Will the following sentence be redundant with menance and threaten in the same sentence?
"There was menance in the bully's voice when he threatened to beat the little boy."
Menace tends to go with threatening, so it often is. If one of the words is made negative though, the words make sense:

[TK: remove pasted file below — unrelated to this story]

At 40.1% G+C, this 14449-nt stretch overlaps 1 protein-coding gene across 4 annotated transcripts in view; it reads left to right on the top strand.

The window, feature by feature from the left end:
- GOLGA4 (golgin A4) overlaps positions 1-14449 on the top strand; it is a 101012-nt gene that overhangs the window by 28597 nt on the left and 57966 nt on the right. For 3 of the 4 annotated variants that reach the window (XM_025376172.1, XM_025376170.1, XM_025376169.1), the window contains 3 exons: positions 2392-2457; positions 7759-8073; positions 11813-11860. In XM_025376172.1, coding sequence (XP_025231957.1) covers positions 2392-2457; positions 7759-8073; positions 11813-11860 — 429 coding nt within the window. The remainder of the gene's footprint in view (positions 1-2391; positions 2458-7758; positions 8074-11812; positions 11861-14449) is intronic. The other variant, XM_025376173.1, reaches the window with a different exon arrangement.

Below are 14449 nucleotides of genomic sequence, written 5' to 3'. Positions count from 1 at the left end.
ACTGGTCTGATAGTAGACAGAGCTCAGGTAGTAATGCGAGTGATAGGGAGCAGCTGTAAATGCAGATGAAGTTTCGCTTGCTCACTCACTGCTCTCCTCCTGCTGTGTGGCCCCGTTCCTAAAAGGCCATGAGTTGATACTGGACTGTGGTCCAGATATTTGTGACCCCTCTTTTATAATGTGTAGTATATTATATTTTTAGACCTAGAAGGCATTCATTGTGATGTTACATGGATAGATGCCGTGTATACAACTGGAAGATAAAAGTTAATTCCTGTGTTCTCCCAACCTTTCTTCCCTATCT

'He didn't actually threaten anything, but there was a hint of menace in his voice.'
'The threat was empty, not accompanied by any trace of menace, and the children continued to misbehave.